Indonesian officials have announced that restrictions are to be reimposed in Jakarta from Monday, September 14, following a rise in coronavirus disease (COVID-19) infections in the city. All nonessential businesses will be closed, with permits to be issued by authorities to allow office work. All entertainment venues will cease operations, and restaurants will be limited to takeaway services. Public transportation is to run a reduced service. Further details regarding restrictions are to be released in the coming days. Following strict restrictions imposed in early April, Indonesian authorities began to ease measures in June, as the pace of new COVID-19 infections slowed. However, authorities have reported over 1000 infections daily over most of September.
Travel measures are currently in effect and include the prohibition of all entry and transit by foreign nationals into or throughout Indonesia. These measures also include the entry of foreign workers. However, foreign nationals with a limited stay permit card (Kitas), permanent stay permit card (Kitap), or other similar permits will still be allowed to enter the country. Restaurants, places of worship, and public transportation are operating at limited capacity throughout the rest of Indonesia. Wearing face masks in public is also mandatory.
As of Thursday, September 10, there have been 203,342 confirmed cases of COVID-19, and 8336 associated fatalities in Indonesia. Further international spread of the virus is expected in the near term.
The first case of COVID-19 was reported on December 31 and the source of the outbreak has been linked to a wet market in Wuhan (Hubei province, China). Since then, human-to-human transmission of the virus has been confirmed.
Cases of the virus have been confirmed in numerous countries and territories worldwide. On March 11, the World Health Organization (WHO) declared the global outbreak a pandemic. Virus-screening and quarantining measures are being implemented at airports worldwide, as well as extensive travel restrictions.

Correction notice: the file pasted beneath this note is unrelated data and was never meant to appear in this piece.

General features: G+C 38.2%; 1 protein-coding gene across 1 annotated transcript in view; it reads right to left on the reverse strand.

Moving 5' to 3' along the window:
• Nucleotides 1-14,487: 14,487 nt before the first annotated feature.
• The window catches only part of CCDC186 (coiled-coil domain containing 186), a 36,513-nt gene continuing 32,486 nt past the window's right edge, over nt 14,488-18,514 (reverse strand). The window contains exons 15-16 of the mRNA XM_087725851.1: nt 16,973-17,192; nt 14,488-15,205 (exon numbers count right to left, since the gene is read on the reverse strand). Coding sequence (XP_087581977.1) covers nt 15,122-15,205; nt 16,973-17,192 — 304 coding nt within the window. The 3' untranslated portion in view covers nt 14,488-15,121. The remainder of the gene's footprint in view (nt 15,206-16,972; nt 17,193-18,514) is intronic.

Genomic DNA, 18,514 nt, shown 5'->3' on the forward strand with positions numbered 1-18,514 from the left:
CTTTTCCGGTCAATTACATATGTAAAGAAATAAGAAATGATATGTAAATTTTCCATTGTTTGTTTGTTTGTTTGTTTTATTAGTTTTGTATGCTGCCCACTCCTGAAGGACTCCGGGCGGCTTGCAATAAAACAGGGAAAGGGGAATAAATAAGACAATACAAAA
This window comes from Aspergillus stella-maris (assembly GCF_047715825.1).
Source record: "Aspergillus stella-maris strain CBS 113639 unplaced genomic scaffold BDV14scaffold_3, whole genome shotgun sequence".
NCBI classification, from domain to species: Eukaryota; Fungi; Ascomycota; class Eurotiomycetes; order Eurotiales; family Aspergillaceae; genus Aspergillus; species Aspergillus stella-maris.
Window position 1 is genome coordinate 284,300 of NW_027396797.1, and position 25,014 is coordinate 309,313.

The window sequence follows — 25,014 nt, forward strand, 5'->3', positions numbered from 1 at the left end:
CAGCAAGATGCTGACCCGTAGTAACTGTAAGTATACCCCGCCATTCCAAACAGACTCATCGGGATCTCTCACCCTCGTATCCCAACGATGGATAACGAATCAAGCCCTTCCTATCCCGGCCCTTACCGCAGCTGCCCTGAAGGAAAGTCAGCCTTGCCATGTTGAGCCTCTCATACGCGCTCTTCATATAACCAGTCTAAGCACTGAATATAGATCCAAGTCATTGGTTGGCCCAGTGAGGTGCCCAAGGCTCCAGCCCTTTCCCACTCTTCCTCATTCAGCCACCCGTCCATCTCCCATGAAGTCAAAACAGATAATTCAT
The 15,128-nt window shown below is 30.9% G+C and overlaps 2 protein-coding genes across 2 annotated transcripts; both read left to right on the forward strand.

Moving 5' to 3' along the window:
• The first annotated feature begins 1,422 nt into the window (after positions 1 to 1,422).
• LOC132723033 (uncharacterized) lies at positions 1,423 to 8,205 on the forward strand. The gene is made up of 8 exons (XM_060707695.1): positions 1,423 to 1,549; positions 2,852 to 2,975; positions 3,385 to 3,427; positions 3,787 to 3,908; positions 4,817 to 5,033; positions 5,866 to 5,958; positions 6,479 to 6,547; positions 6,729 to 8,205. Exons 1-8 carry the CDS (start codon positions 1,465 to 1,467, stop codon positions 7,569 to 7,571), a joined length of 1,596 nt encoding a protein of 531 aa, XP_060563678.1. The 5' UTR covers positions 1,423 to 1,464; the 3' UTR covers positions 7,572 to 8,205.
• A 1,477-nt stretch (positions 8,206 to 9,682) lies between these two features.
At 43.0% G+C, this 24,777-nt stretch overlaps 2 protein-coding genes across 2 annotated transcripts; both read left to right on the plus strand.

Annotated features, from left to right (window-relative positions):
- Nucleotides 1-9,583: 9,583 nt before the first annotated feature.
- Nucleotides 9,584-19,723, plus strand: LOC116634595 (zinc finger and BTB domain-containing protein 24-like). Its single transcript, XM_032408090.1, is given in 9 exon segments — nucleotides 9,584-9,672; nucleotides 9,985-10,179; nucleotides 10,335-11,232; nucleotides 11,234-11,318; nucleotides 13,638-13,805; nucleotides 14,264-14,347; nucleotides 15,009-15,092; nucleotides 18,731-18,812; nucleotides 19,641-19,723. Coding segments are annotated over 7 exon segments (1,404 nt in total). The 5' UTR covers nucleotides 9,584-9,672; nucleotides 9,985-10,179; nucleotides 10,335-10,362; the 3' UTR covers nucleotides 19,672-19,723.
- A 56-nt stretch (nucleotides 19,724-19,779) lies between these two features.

The most common symptoms of COVID-19 are fever, dry cough, and tiredness. Some patients may experience other symptoms such as body pains, nasal congestion, headache, conjunctivitis, sore throat, diarrhea, loss of taste or smell or a rash on skin or discoloration of fingers or toes. These symptoms (in most cases mild) appear gradually. Generally, most patients (around 80 percent) recover from the disease without being hospitalized.
Measures adopted by local authorities evolve quickly and are usually effective immediately. Depending on the evolution of the outbreak in other countries, authorities are likely to modify, at very short notice, the list of countries whose travelers are subject to border control measures or entry restrictions upon their arrival to the territory in question. It is advised to postpone nonessential travel due to the risk that travelers may be refused entry or be subject to quarantine upon their arrival or during their stay.
To reduce the risk of COVID-19 transmission, travelers are advised to abide by the following measures:
- Frequently clean hands by applying an alcohol-based hand rub or washing with soap and water.
- When coughing and sneezing, cover mouth and nose with a flexed elbow or tissue; if used, throw the tissue away immediately and wash hands.
- If experiencing a fever, cough, difficulty breathing, or any other symptoms suggestive of respiratory illness, including pneumonia, call emergency services before going to the doctor or hospital to prevent the potential spread of the disease.
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